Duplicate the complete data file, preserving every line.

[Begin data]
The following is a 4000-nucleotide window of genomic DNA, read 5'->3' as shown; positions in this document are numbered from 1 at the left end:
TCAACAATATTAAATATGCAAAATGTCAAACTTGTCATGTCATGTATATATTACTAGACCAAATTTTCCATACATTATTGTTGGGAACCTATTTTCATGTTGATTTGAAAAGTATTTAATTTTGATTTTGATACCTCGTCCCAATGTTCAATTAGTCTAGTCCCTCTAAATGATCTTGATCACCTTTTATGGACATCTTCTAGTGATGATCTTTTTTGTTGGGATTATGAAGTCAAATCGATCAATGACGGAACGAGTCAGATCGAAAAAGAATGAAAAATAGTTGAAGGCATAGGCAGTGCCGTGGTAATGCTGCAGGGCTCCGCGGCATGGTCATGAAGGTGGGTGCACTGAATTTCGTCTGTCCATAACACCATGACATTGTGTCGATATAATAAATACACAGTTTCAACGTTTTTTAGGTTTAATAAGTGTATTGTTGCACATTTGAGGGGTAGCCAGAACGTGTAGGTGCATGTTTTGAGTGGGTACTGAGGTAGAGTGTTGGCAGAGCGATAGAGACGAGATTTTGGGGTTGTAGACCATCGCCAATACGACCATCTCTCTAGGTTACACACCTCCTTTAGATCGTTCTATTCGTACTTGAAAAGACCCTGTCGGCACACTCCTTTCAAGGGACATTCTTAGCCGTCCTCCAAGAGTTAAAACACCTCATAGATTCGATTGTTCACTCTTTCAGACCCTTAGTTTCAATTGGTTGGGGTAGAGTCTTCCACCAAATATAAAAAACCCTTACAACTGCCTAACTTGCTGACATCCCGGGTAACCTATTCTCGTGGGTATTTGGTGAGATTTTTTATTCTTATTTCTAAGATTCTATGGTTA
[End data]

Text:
The following is a 4000-nucleotide window of genomic DNA, read 5'->3' as shown; positions in this document are numbered from 1 at the left end:
TCAACAATATTAAATATGCAAAATGTCAAACTTGTCATGTCATGTATATATTACTAGACCAAATTTTCCATACATTATTGTTGGGAACCTATTTTCATGTTGATTTGAAAAGTATTTAATTTTGATTTTGATACCTCGTCCCAATGTTCAATTAGTCTAGTCCCTCTAAATGATCTTGATCACCTTTTATGGACATCTTCTAGTGATGATCTTTTTTGTTGGGATTATGAAGTCAAATCGATCAATGACGGAACGAGTCAGATCGAAAAAGAATGAAAAATAGTTGAAGGCATAGGCAGTGCCGTGGTAATGCTGCAGGGCTCCGCGGCATGGTCATGAAGGTGGGTGCACTGAATTTCGTCTGTCCATAACACCATGACATTGTGTCGATATAATAAATACACAGTTTCAACGTTTTTTAGGTTTAATAAGTGTATTGTTGCACATTTGAGGGGTAGCCAGAACGTGTAGGTGCATGTTTTGAGTGGGTACTGAGGTAGAGTGTTGGCAGAGCGATAGAGACGAGATTTTGGGGTTGTAGACCATCGCCAATACGACCATCTCTCTAGGTTACACACCTCCTTTAGATCGTTCTATTCGTACTTGAAAAGACCCTGTCGGCACACTCCTTTCAAGGGACATTCTTAGCCGTCCTCCAAGAGTTAAAACACCTCATAGATTCGATTGTTCACTCTTTCAGACCCTTAGTTTCAATTGGTTGGGGTAGAGTCTTCCACCAAATATAAAAAACCCTTACAACTGCCTAACTTGCTGACATCCCGGGTAACCTATTCTCGTGGGTATTTGGTGAGATTTTTTATTCTTATTTCTAAGATTCTATGGTTA